A new rule regarding SNAP benefits will not impact Mississippi, according to the Mississippi Department of Human Services.
The rule, drafted by the USDA, tightens work requirements for able-bodied adults without dependents and reforms the ability for states to grant work requirement waivers in areas with high unemployment rates.
In a statement, MDHS explained that the ‘Act to Restore Hope Opportunity and Prosperity for Everyone’ signed by Governor Phil Bryant in 2017 ensured that Mississippi would not seek, apply for, accept or renew any waiver of the requirements in question.
The MDHS’ full statement can be read below.
“House Bill 1090, The Act to Restore Hope Opportunity and Prosperity for Everyone (HOPE) was signed by Governor Phil Bryant in April 2017 and became effective July 1, 2017. The HOPE Act dictated that Mississippi “would not seek, apply for, accept or renew any waiver of requirements for ABAWD receiving SNAP benefits except during a formal state of federal declaration of a natural disaster.” Therefore, any revision to the waiver guidelines will not affect those receiving benefits in Mississippi.
“Our commitment to helping Mississippians rise from a state of crisis to a state of self-sufficiency is as devout now as ever,” said MDHS Executive Director Christopher Freeze. “That includes not only providing assistance for those in need, but also providing workforce development opportunities so people can secure good-paying jobs to sustain the quality of life they desire.”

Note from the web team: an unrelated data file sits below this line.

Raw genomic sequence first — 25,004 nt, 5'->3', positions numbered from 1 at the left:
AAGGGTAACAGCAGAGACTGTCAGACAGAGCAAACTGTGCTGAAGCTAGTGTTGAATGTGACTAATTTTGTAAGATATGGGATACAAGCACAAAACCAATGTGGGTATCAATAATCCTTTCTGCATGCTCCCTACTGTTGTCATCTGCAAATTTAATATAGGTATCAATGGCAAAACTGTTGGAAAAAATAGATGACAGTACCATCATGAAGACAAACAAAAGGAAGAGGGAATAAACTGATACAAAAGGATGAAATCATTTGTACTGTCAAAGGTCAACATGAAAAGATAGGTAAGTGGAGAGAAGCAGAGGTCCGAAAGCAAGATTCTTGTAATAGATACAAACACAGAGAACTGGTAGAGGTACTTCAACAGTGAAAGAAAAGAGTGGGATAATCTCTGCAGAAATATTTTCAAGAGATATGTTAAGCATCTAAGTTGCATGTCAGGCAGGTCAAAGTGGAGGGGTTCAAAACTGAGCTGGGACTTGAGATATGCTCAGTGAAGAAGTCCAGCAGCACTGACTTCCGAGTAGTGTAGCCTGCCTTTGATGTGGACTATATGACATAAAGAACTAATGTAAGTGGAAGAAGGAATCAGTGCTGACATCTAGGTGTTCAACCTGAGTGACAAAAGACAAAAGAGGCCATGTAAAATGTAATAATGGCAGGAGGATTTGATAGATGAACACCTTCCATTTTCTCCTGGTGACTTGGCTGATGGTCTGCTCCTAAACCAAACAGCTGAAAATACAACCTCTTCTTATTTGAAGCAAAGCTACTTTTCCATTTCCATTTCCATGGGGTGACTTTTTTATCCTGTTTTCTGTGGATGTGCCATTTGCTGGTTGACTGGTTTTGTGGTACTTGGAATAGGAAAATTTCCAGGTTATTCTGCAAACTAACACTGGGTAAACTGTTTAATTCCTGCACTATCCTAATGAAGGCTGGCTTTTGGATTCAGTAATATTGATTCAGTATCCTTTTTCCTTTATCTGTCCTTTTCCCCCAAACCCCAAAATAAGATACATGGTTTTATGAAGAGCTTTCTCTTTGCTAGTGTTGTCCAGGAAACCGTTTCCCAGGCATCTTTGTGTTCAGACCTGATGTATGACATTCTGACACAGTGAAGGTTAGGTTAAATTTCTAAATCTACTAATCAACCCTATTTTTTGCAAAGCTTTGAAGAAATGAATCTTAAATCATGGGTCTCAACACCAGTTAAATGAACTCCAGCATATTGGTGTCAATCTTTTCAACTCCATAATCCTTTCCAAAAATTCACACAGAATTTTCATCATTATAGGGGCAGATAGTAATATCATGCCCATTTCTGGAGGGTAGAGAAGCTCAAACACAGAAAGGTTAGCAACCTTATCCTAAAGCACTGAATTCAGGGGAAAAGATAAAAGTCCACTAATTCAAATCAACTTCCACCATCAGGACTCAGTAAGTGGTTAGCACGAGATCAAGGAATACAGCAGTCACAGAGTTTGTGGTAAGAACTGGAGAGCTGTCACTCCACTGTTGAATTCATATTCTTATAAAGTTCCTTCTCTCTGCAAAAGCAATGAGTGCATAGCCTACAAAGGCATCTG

In a news release earlier this week, Senator Cindy Hyde-Smith expressed her support for the rule, saying that it will restore the original intent of SNAP benefits.
“President Trump and Agriculture Secretary Sonny Perdue promoted this rule as good government. It will restore the original intent of SNAP benefits as a source of temporary assistance and save taxpayer dollars while ensuring those truly in need get help,” said Hyde-Smith, who serves on the Senate Agriculture Committee.
“There is dignity in having a job. I hope this reform, combined with our strong economy, will encourage more people to rejoin the workforce,” she said. “This rule will also curb abuses by some states that grant broad work requirement waivers despite low unemployment rates.”
According to USDA projections, the rule, which goes into effect in April 2020, would save the government $12.8 billion over 10 years.